By Carl Stagner
Ithaca Church of God recently canceled their Sunday morning worship service at 624 East Barber Street in Ithaca, Michigan. The pastor went so far as to say it was a “no-brainer.” But it’s not what you might think. Instead of gathering at the church, the congregation decided to meet at the local park to be the church. For the second year in a row, their Community Service Sunday made a bold statement to the community that they care. While much of our society looks upon the visible expression of the body of Christ with distrust and disdain, locals in Ithaca, Michigan, saw only love.
“We have three core values,” Pastor Tom Whitesel explains. “They are loving God, loving each other, and loving our community. This is just one piece of loving our community.” Though their goal was to love their neighbors and not receive anything in return, word about the church’s heart for the community has spread rapidly on social media. The mayor of Ithaca also commended the church for their work. Individuals that the pastor had never met told him they’d seen the church working in the community and appreciated it. All this over the staining of playground equipment.
Big cities don’t always experience it, but residents of small towns often share a strong sense of pride in their community. It’s prevalent and pervasive. So when a church decides it’s going to do something to make the town a better place to live, not only does the town notice, but the church turns out in droves to help. Though the Sunday schedule and venue was completely out of the ordinary for Ithaca Church of God, most of the congregation participated. Even people who don’t regularly attend worship services pitched in to give back to the community. From the youngest to the oldest, volunteers beautified the popular Playscape for local families to enjoy again and again. This intergenerational component to Community Service Sunday was no accident.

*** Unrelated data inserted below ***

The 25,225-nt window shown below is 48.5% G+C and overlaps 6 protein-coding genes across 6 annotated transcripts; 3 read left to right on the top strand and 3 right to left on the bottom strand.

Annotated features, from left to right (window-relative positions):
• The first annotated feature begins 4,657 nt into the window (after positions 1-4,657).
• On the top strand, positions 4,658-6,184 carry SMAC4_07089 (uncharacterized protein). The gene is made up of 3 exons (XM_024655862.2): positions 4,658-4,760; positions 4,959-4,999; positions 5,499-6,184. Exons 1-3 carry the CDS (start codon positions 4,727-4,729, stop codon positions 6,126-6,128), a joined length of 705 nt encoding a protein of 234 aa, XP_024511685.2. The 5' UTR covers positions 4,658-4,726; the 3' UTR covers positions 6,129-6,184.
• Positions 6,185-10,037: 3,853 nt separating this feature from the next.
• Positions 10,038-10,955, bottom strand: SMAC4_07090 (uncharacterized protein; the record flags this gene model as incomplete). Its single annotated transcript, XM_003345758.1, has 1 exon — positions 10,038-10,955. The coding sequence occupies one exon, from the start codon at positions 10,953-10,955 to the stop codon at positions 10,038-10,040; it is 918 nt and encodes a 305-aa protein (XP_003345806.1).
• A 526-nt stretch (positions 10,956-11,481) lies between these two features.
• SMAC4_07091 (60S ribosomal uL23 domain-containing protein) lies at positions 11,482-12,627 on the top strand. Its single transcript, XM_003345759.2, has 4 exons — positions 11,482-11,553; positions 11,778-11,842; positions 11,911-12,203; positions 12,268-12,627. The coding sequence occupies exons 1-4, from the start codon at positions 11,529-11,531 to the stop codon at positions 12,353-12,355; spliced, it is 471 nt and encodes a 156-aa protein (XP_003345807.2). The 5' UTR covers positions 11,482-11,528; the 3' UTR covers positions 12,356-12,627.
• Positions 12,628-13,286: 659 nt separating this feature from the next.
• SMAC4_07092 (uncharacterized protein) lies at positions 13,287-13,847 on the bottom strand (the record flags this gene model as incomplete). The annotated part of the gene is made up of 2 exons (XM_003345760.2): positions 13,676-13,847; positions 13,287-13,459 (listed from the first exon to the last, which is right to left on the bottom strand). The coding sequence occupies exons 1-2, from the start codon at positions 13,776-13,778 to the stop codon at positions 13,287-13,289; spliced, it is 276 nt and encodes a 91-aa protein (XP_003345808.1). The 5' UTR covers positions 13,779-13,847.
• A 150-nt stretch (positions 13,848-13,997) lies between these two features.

“We’re also really trying to focus on intergenerational ministry,” Tom explains. “Primarily it’s because we believe that the future of the church is going to depend on different generations loving each other and all being involved and enjoying being together. It also gave us all a shared experience outside of the normal worship service. There are shared experiences there, too, but they’re not as easily definable. With this, you can say, Hey, remember when we got together at the park?”
Tom is insistent that his church and the community come to recognize that the church is not about the four walls of a building, but instead about a people that love God and neighbor. Thus, the church’s outreach activities are not at all limited to Community Service Sunday. Another unique project they do falls on Grandparents Day. The congregation actually supplies “volunteer grandparents” for the children in the local schools that don’t have grandparents anymore or whose grandparents are unable to show up and bless the children. For Ithaca Church of God, it all boils down to those three simple core values—loving God, loving each other, and loving the community.
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